The Xperia X Performance uses the same camera setup as the Xperia Z5: a 23-megapixel (5520 x 4140) Sony Exmor RS IMX300 1/2.3" CMOS sensor with 1.1 μm pixels, paired with a 24mm-equivalent f/2.0 lens. There's no optical image stabilization, nor is there laser autofocus, although you do get a single LED flash.

On the front, Sony has upgraded the selfie camera significantly. We're now getting a 13-megapixel (4160 x 3120) Sony Exmor RS IMX214 1/3" CMOS sensor with 1.12 μm pixels, paired with a 22mm-equivalent f/2.0 lens. This is the same sensor found on the rear of some older flagships, including the OnePlus One and Nexus 6.

I was impressed with the quality of the Xperia X Performance's rear camera. Like with the Xperia Z5, the X Performance delivers very accurate photos with great levels of detail, which keeps it in any discussions concerning the best smartphone camera of the year. For a while now I haven't really seen a phone commanding a flagship price tag that didn't pack a decent camera, which is great to see.

One obvious advantage that the Xperia X Performance has over its competitors is image resolution. High megapixel counts were once all the rage, but in recent times, manufacturers have moved back to lower resolutions with larger pixels. This is why the 23-megapixel camera here stands out among a field of 12- and 16-megapixel competitors.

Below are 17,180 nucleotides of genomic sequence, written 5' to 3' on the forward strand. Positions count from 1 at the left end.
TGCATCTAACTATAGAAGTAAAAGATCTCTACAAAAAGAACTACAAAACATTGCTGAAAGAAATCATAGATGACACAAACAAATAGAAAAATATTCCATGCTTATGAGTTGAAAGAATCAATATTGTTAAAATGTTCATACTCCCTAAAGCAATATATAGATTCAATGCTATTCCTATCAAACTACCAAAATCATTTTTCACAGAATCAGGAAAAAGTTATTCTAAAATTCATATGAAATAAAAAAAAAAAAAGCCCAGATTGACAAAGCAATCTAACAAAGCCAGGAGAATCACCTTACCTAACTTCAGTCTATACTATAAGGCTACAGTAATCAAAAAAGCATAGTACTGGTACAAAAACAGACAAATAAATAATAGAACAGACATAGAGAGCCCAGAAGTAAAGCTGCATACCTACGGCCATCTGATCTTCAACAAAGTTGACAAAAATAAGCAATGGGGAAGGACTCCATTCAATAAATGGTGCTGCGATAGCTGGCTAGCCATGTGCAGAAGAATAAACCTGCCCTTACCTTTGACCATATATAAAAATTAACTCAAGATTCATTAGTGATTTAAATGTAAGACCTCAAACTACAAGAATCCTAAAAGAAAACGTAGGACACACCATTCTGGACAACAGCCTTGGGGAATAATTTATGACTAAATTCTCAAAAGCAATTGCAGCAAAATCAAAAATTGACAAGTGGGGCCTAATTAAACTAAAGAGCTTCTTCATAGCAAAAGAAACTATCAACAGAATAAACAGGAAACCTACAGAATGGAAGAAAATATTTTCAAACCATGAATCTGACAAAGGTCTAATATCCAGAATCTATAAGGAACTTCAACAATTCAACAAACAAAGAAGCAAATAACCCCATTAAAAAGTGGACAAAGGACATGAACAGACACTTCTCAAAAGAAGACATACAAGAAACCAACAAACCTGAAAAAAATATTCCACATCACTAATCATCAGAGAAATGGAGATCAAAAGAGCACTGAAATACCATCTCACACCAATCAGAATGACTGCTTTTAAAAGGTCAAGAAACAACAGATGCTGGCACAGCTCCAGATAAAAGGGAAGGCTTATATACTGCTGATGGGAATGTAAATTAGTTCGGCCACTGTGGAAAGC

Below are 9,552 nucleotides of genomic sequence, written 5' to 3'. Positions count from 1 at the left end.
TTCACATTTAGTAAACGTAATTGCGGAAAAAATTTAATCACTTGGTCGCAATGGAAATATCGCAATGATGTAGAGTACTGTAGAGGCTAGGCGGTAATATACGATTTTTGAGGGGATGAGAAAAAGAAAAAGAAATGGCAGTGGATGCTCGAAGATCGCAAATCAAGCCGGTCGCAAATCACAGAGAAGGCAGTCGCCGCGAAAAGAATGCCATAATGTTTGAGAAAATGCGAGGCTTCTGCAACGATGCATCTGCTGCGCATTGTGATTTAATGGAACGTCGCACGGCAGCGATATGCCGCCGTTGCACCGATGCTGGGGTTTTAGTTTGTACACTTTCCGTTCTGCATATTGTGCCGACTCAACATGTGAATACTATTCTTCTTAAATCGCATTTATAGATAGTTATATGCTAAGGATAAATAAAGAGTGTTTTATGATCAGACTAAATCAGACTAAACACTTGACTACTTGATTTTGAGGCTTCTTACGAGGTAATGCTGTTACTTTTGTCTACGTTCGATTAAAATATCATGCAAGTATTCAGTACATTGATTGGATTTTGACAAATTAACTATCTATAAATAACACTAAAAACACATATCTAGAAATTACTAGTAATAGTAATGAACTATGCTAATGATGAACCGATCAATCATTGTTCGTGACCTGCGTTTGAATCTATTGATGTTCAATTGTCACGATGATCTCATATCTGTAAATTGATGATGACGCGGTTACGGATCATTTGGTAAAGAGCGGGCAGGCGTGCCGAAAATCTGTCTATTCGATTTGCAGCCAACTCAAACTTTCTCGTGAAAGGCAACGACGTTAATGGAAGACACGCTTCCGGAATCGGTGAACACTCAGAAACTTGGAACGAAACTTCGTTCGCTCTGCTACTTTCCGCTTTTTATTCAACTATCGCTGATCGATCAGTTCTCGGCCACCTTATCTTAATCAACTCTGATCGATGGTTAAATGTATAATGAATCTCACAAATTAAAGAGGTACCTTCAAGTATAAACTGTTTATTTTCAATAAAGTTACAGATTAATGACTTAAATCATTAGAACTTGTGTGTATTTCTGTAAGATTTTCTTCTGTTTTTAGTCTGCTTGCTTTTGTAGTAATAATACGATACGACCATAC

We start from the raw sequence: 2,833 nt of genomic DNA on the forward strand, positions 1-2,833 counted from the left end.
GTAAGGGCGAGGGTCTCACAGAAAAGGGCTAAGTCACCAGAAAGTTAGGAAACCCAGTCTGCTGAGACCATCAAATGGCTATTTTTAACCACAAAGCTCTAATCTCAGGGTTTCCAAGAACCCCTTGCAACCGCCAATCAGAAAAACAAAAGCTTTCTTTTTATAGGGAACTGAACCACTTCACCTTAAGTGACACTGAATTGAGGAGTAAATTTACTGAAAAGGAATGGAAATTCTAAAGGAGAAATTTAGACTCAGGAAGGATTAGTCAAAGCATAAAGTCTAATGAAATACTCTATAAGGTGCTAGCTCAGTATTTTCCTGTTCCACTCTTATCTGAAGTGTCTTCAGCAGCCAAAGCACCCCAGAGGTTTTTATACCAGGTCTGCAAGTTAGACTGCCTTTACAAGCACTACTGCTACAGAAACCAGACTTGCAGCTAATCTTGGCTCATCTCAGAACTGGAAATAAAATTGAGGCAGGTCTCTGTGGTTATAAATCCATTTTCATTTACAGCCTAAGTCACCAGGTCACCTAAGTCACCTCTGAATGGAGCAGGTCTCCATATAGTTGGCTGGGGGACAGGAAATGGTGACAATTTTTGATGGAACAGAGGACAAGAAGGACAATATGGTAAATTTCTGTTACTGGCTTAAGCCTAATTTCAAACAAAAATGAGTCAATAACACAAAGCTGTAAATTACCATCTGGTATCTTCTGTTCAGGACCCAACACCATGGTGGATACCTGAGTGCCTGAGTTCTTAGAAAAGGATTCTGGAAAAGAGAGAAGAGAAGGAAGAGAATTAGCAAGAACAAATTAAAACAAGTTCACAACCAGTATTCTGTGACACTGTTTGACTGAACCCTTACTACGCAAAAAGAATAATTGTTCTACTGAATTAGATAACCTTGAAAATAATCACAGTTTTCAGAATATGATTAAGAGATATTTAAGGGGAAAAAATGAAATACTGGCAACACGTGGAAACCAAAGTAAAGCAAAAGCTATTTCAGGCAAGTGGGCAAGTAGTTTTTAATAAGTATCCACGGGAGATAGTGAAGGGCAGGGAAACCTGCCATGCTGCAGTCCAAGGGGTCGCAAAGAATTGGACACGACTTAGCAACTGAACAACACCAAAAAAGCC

Wide shot (left) with a 100% crop (right)

Producing 23-megapixel images means there is more flexibility in the X Performance's images for zooming and image manipulation. The actual level of detail available in 100% crops is not great - there is a prominent 'oil painting' effect from noise reduction similar to photos taken with the LG G5 and Samsung Galaxy S7 - which is disappointing considering what can be achieved (the HTC 10 is a great example).

However, when shrinking photos from this camera down to 12-megapixels to match flagships like the HTC 10, the Xperia X Performance has a small advantage in sharpness in clarity. At this size, many of the post-processing artefacts disappear as well, giving this camera a clear advantage over offering from LG and Samsung.

Dynamic range from the IMX300 is good, as I expect from a Sony sensor. The automatic shooting mode does apply HDR automatically, even to 23-megapixel images, but the HDR mode isn't as good as I've seen from Samsung or Huawei in particular. With that said, the X Performance meters images extremely well, so it's unlikely that images will be overexposed or that HDR will be applied incorrectly.

The X Performance produces images that very accurately capture the scene, with vibrant colors in vibrant scenes, and duller colors in duller environments. Sony has clearly made a choice to produce photos like this, which falls in line with some other manufacturers (HTC comes to mind). This will please photography enthusiasts, who want accurate imagery above all else.